Taipei, A co-pilot of one of Taiwan’s two main air carriers, China Airlines (CAL), has been found to have breached COVID-19 home quarantine rules by going out, for which he will be punished, CAL said Tuesday.
An initial investigation found that the co-pilot arrived in Taiwan Nov. 13, 2020 after completing a cargo flight from San Francisco to Taipei and was found to have gone out Nov. 15 to play golf when he should have been at home undergoing his three-day COVID-19 quarantine, the airline said.
In addition, the co-pilot is reported to have gone shopping Dec. 27 after another flight, while he was required to be conducting self-health management for seven days after being released from quarantine.
The co-pilot, who arrived in Taiwan on Dec. 22 after a cargo flight from Anchorage to Taipei, was allowed to go out after completing three days of home quarantine, although the following seven-day self-health management meant that he was required to avoid crowded venues and to wear a mask when outside.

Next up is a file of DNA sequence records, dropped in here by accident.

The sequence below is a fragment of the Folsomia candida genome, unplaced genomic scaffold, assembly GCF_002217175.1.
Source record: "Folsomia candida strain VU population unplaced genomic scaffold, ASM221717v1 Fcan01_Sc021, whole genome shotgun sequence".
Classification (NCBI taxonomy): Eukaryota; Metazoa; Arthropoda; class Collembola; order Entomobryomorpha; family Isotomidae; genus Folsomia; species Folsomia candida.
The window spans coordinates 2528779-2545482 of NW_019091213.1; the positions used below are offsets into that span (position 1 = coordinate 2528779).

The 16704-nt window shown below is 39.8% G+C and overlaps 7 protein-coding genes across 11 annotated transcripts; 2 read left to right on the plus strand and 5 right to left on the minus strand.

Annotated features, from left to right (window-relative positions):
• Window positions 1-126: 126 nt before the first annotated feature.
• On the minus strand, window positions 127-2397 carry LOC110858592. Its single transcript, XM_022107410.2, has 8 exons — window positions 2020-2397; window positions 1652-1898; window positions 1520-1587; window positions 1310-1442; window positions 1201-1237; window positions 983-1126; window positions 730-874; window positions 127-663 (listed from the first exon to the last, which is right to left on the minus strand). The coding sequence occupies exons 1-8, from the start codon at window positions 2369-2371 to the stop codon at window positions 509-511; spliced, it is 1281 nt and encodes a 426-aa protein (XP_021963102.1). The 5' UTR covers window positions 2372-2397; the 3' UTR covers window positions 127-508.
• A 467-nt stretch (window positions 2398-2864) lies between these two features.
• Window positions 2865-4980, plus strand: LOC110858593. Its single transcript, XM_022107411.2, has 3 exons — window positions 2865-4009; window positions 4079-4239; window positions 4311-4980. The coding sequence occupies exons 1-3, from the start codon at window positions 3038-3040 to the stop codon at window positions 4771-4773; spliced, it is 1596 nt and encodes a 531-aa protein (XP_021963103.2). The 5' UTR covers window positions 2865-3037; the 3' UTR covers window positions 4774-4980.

CAL said the co-pilot has confessed to his misconduct, adding that the company will report the case to the Civil Aeronautics Administration and the Central Epidemic Command Center (CECC) and will convene a disciplinary committee to determine his punishment.
According to CAL’s regulations on rewards and penalties, employees who violate its epidemic prevention measures could be suspended or even fired.
The CECC announced in late December that from Jan. 1, long-haul flight crews or flight crews that enter another country before returning to Taiwan must remain in quarantine for seven days, up from the previous three days for pilots and five days for cabin crew.
Source: Focus Taiwan News Channel